Centre to adopt ‘true blue’ poor of Badals,not all

With both the incumbent government and Opposition Congress promising to take the state’s populist blue card scheme of subsidised atta-dal to another level despite empty coffers,the upcoming Food Security Act may force a rethink.

Written by Sukhdeep Kaur | Chandigarh | Published: February 23, 2012 12:33 am

Food Security Bill: Punjab’s 66% population in,34% out

With both the incumbent government and Opposition Congress promising to take the state’s populist blue card scheme of subsidised atta-dal to another level despite empty coffers,the upcoming Food Security Act may force a rethink.

While it will bring down Punjab’s subsidy burden by taking the tally of Centre’s poor up,it will benefit only those the ongoing economic census identifies as poor. So,many of the “undeserving” beneficiaries enjoying largesse of the Parkash Singh Badal government may have to depend on the new regime to adopt them as its own.

“The Draft National Food Security Bill received by the Punjab government from the Government of India has counted 66 per cent of state’s population in,leaving the remaining 34 per cent totally out. Earlier,the entire population of a state was covered under poorest of poor (Antodhya Anna Yojana),below poverty line (BPL) and above poverty line (APL) with the quantum of food subsidy decided in that order,” said D S Grewal,Secretary (food and civil supply department) — the executing agency for the scheme.

Under the proposed legislation,the beneficiary households have been divided into two categories — priority and general. It stipulates that up to 75 per cent of the total population in rural areas is to be provided food security,46 per cent in priority and 54 per cent in general category. For Punjab,this translates to 1.2 crore people out of the total rural population of 1.7 crore as per provisional figures issued by the state Directorate of Census Operations. Of this,46 per cent (59.7 lakh) will qualify in the priority category entitled to 7 kg of foodgrain per person per month — not exceeding Rs 3,2 or 1 per kg for rice/ wheat/ coarse grains,respectively.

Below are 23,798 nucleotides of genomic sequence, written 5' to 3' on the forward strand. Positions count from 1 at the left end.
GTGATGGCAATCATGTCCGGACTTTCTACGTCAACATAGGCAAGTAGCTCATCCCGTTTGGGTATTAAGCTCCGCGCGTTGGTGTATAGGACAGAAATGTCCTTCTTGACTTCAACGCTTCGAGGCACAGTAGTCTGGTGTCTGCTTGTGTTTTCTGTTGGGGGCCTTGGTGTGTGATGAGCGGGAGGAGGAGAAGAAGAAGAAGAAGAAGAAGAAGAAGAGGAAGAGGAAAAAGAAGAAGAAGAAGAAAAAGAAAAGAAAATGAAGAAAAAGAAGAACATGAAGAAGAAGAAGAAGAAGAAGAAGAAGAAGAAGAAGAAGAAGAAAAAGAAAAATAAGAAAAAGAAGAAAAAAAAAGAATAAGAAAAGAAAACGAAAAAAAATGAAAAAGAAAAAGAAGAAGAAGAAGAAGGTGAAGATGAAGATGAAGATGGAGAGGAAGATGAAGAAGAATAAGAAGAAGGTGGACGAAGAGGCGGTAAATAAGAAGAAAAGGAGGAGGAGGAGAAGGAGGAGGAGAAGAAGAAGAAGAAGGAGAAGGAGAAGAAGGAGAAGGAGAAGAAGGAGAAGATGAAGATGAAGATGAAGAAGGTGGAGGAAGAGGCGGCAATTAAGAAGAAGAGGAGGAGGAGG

The remaining 54 per cent (70.13 lakh) will fall in the general category entitled to 3 kg of foodgrains per person per month — not exceeding 50 per cent of the minimum support price (MSP) for wheat and coarse grains.

In urban areas,it proposes to cover up to 50 per cent of the total population,which means 1.03 crore people will be covered under the two categories — 28 per cent (14.5 lakh) as priority households and 72 per cent (37.39 lakh) as general. The remaining 34 per cent of the total rural and urban population (95.2 lakh) will be out of the ambit of the National Food Security Bill.

“The number of beneficiary families has been decided by the Planning Commission by working out a cut off percentage. Earlier,the beneficiary families were identified by the National Survey on Household Income and Expenditure. Now,it will be decided by the ongoing socio-economic survey. Other than the inclusion and exclusion criteria,there are several other parameters devised by the commission to identify beneficiaries,” said Principal Secretary (Planning) Satish Chandra.

Interestingly,while Punjab’s atta-dal scheme kept adding more beneficiaries each year to reach the figure of over 15 lakh families by last year through random surveys and verifications by deputy commissioners,it had also adopted one-third of the Centre’s poor in the state as its own. Of the 4.67 lakh BPL families,nearly 1.76 lakh were also blue cardholders.

But Centre may not be as generous. Other than deciding on blue cardholders “left out” by the Centre,the state will also have to take a call on whether to further subsidise wheat from Rs 2 to Rs 1 per kg. The monthly requirement of wheat under the Act has been pegged at 84,258 metric tonne. Besides,continuity of what will remain to be state’s biggest liability on this count — pulses at Rs 20 per kg.

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